Oldman’s Tyrone character is supposed to be the “moral center” of the story. He’s the type of professor who tells his students: “Without us crazies, where would the world be?” As far as his big ethical dilemma about Klaralon, he might as well wear a sign that says, “Whistlebower.” Hammer and Lilly are serviceable in their roles, which don’t make much of an impression in this fairly generic movie.

Michelle Rodriguez has a small role as Jake’s DEA supervisor Mia Garrett, who doesn’t do much but scowl when she hears some of the updates that Jake gives her. Scott Mescudi, also known in real life as rapper Kid Cudi, has a much smaller role as Ben Walker, an investigator for the FDA. These two characters don’t have memorable personalities. Even the chief villain Mother is a banal stereotype of the type of elder “mob boss” that’s been seen in dozens of other crime-related dramas.

“Crisis” tries to be somewhat preachy about the far-reaching effects of the opioid crisis and the “war on drugs.” Claire is supposed to represent the “everyday person” who’s affected by this crisis. But by having her do some outlandish and very unrealistic things in this story, it actually makes her character and this movie less relatable to everyday viewers. Claire also crosses paths with Jake in some of the movie’s most preposterous scenes.

“Crisis” would have been a better movie if it focused only on Tyrone’s storyline and was a drama inspired by 1999’s “The Insider,” the Al Pacino/Russell Crowe movie about a whistleblower in the tobacco industry. “Crisis” could have been an intriguing story, because it’s rare for a dramatic movie to give an in-depth look at any corruption that goes on behind-the-scenes when drugs are being tested for FDA approval. Instead, “Crisis” overstuffs the plot with a run-of-the-mill “let’s take down a drug cartel” storyline that so many other movies have done before and done much better.

Quiver Distribution released “Crisis” in select U.S. cinemas on February 26, 2021, and on digital and VOD on March 5, 2021.

Review: ‘Bill & Ted Face the Music,’ starring Keanu Reeves and Alex Winter

August 27, 2020

by Carla Hay

Alex Winter and Keanu Reeves in “Bill & Ted Face the Music” (Photo courtesy of Orion Pictures)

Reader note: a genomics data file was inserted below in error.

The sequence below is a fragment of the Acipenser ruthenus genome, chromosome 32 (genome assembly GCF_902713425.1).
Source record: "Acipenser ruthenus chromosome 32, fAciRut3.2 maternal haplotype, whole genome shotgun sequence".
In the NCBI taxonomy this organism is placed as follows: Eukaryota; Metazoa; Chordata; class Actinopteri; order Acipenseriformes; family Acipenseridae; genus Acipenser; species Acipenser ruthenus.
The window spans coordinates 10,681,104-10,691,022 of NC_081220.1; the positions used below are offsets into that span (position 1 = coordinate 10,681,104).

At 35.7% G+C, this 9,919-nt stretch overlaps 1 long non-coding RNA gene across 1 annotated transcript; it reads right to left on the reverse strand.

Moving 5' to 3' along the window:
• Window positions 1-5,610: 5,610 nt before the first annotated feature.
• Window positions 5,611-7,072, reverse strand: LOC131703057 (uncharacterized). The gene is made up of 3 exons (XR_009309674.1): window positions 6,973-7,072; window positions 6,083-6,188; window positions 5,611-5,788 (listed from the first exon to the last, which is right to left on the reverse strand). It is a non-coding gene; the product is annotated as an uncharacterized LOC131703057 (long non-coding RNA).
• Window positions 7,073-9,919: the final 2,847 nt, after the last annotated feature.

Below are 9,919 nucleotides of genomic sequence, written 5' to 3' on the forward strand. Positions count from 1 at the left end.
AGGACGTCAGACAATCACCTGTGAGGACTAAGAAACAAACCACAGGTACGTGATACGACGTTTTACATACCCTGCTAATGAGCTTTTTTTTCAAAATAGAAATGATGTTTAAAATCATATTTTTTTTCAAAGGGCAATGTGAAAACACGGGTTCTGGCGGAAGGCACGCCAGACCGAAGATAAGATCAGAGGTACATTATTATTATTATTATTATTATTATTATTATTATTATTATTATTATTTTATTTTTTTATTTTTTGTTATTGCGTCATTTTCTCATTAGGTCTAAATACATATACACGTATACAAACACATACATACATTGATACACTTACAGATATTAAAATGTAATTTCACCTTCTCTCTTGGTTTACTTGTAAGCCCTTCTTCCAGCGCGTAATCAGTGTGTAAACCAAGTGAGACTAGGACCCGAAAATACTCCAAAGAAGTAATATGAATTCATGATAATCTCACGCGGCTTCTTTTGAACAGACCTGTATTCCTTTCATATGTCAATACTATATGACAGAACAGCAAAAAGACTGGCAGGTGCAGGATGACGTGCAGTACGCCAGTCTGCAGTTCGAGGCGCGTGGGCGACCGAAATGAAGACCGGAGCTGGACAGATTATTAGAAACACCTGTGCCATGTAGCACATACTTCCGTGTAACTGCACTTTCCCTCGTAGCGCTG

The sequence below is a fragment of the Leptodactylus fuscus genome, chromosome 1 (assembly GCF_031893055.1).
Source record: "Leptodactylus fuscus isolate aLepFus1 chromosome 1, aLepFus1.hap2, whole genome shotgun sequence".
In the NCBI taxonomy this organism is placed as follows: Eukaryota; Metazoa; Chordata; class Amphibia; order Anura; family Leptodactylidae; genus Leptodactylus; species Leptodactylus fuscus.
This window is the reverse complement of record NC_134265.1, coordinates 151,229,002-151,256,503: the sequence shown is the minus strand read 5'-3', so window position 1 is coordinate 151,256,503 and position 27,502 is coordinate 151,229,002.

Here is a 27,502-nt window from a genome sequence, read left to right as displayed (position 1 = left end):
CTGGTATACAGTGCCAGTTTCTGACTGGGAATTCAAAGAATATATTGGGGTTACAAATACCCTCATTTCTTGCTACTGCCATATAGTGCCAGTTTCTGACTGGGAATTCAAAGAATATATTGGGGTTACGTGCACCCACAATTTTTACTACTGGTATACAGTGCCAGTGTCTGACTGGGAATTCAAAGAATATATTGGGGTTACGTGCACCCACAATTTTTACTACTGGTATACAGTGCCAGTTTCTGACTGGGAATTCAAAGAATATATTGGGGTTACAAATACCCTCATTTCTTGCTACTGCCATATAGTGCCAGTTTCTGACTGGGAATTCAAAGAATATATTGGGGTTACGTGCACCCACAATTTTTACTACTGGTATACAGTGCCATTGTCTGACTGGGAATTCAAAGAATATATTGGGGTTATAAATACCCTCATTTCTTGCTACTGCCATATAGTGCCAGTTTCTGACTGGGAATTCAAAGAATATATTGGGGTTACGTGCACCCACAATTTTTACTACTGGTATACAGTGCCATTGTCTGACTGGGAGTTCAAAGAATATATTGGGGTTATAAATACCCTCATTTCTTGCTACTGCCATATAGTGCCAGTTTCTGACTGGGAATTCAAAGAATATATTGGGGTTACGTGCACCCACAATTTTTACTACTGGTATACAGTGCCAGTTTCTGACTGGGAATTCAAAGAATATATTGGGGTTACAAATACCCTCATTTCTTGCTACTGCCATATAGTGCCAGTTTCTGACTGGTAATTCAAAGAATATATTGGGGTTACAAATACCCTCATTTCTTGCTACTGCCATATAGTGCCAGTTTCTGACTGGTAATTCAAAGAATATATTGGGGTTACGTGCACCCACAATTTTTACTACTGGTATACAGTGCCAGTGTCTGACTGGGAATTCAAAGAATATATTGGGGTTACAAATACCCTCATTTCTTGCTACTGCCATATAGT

“Bill & Ted Face the Music”

Directed by Dean Parisot

Culture Representation: Taking place in various parts of Earth (particularly in the fictional San Dimas, California) and in outer space, the comedy film “Bill & Ted Face the Music” has a predominantly white cast of characters (with some African Americans and a few Asians) representing the middle-class.

Culture Clash: Two middle-aged men who used to be rock stars face several obstacles when they try one last time to find a song that will save the world.

Culture Audience: “Bill & Ted Face the Music” will appeal primarily to fans of star Keanu Reeves and the previous “Bill & Ted” movies, but most people will be disappointed by this incoherent, not-very-funny sequel.

Samara Weaving, Brigette Lundy-Paine, Keanu Reeves and Alex Winter in “Bill & Ted Face the Music” (Photo courtesy of Orion Pictures)

After years of discussions, false starts and pre-production problems, the long-awaited comedy sequel “Bill & Ted Face the Music” has arrived—and it lands with the kind of clumsy thud that happens when the movie’s title characters use their time-traveling phone booth to crash-land in a different era. The movie is overstuffed with too many bad ideas that are sloppily executed. And the end result is an uninspired mess that brings few laughs.

The movie is the follow-up to 1989’s “Bill & Ted’s Excellent Adventure” and 1991’s inferior “Bill & Ted’s Bogus Journey.” “Bill & Ted Face the Music” is by far the worst of the three movies, which all star Keanu Reeves as Ted Theodore Logan and Alex Winter as Bill S. Preston. You’d think that with all the years that have passed between the second and third movies that it would be enough time to come up with a great concept for the third film. But no. “Bill & Ted Face the Music” writers Chris Matheson and Ed Solomon, who also wrote the first two “Bill & Ted” movies, have added several new characters and unnecessary subplots as a way to distract from the story’s very weak plot.